LSU continues game week preps as Isaac looms

1:45 PM, Aug 28, 2012   |    comments
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BATON ROUGE, LA - School is out at LSU on Tuesday and Wednesday. The campus is closed. But football went on Tuesday morning.

The Tigers were scheduled to meet and then practice at about noon ET Tuesday as they simultaneously prepare for their season opener Saturday and Tropical Storm Isaac, which was expected to hit the Louisiana coast south of New Orleans on Tuesday night or early Wednesday as a Category 1 hurricane.

The Tigers, No. 1 in the USA Today Sports preseason coaches poll, play North Texas on Saturday in Tiger Stadium(ESPNU, 7 p.m. ET) - weather and its wake permitting.

"We will evaluate the impact of the storm and its aftermath as we learn more throughout the week," LSU athletics director Joe Alleva said.

LSU has had to change scheduled football games five times since Category 3 Hurricane Katrina ravaged New Orleans and the Mississippi coast on Aug. 29, 2005. Les Miles has been the coach that entire span.

His LSU debut Sept. 3, 2005, also against North Texas, was postponed by Katrina. His next opener a week later against Arizona State was moved from Tiger Stadium to Tempe, Ariz., as the LSU campus was still serving as a makeshift emergency central for Katrina victims with a field hospital, trauma center and morgue.

Miles' first home game against Tennessee was then moved from a Saturday night to a Monday night by Category 3 Hurricane Rita, which hit the Louisiana-Texas line on Sept. 24.

In 2008, Category 2 Hurricane Gustav pushed the kickoff of LSU's season opener against Appalachian State on Aug. 30 from 4 p.m. to 10 a.m. to help with evacuation. Gustav ransacked Baton Rouge and damaged Tiger Stadium enough Sept. 1 to push LSU's game with Troy from Sept. 6 to Nov. 15.

"Coincidentally, it was North Texas in the exact same setup," Miles said. "We know how to do this. We'll figure it out. We'll be prepared to play.

Miles is 4-1 in games changed by hurricanes with the loss to Tennessee, 30-27 in overtime.

LSU's plans for Wednesday have not been finalized. Miles' regular Wednesday night radio show might be canceled.

Most of LSU's players have lettered in hurricanes. Approximately 40 of them are from the New Orleans and Baton Rouge areas. They all have Katrina and/or Gustav memories.

"My family is evacuating from New Orleans," wide receiver Odell Beckham Jr., a sophomore, said after practice Monday night. "My dad (Odell Beckham, a tailback at LSU in the early 1990s) might come stay with me. Some of the family is going to Atlanta."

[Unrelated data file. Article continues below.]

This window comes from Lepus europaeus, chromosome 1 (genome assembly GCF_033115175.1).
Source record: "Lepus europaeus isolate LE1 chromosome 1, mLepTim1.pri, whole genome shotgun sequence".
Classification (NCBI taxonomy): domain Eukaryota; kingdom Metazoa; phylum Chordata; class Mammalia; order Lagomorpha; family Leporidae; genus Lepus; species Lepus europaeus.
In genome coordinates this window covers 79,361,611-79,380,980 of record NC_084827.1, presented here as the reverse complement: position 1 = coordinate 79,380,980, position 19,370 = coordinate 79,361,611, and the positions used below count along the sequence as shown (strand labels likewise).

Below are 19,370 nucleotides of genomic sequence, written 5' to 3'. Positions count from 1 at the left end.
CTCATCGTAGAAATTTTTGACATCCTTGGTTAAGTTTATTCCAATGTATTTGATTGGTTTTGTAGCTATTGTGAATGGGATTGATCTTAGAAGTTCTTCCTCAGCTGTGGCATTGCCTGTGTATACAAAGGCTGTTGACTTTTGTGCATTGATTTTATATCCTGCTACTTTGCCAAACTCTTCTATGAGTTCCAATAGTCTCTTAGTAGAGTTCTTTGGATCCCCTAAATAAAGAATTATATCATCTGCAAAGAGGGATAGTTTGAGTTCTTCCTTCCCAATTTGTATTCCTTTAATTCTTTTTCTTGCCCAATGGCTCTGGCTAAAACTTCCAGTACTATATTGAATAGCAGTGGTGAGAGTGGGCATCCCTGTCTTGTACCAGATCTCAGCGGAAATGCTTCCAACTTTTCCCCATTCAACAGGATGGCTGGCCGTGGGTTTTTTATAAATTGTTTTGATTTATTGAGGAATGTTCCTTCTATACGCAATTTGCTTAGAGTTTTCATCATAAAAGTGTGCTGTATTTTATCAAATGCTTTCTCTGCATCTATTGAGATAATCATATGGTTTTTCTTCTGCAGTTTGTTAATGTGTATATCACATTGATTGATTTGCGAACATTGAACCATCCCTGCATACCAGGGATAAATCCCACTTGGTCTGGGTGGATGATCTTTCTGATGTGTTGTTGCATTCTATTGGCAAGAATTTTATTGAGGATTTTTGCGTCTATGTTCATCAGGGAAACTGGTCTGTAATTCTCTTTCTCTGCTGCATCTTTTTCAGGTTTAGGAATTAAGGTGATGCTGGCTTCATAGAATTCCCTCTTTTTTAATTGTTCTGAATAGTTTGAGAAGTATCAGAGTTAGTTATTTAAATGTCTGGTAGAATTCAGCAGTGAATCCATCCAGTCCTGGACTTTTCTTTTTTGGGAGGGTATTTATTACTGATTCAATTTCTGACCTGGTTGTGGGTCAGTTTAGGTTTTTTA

Beckham and his family evacuated to Washington, D.C., for Katrina.

"You just know the damage that hurricanes can cause," he said. "You see what happened to the city. I definitely hope that it's not going to be as bad as that. Our home was damaged."

LSU starting tailback Alfred Blue's family evacuated their home in Boutte, near New Orleans, north to a campsite near Alexandria for Katrina, Rita and Gustav.

"A tree fell on our house in Katrina, but that was about it," he said. "No real damage."

Real damage happened last fall. Blue's family is now in Raceland, not far from Boutte, after a fire destroyed their home. Blue's mother, Erica Clement, is planning on riding Isaac out.

"My mom said she's not going anywhere," Blue said. "She's kind of figuring it's not going to be what everybody assumes it's going to be. So she said she's going to stick it out. I'm going to call her right when I leave here."

Blue said he and other LSU players from south Louisiana do not have to open up the eyes of their teammates from north Louisiana about hurricanes.

"I think they kind of got an assumption of what a hurricane is because of Katrina," he said. "I think they know the seriousness of a hurricane when they say to evacuate certain areas."

LSU free safety Eric Reid, a junior from Geismar, near Baton Rouge, said his family is getting ready.

"I know my dad (Eric Reid Sr., a track star at LSU in the 1980s) got a generator and stocked up with a lot of water and stuff," he said. "They're just holding it down at home."

(USA Today)

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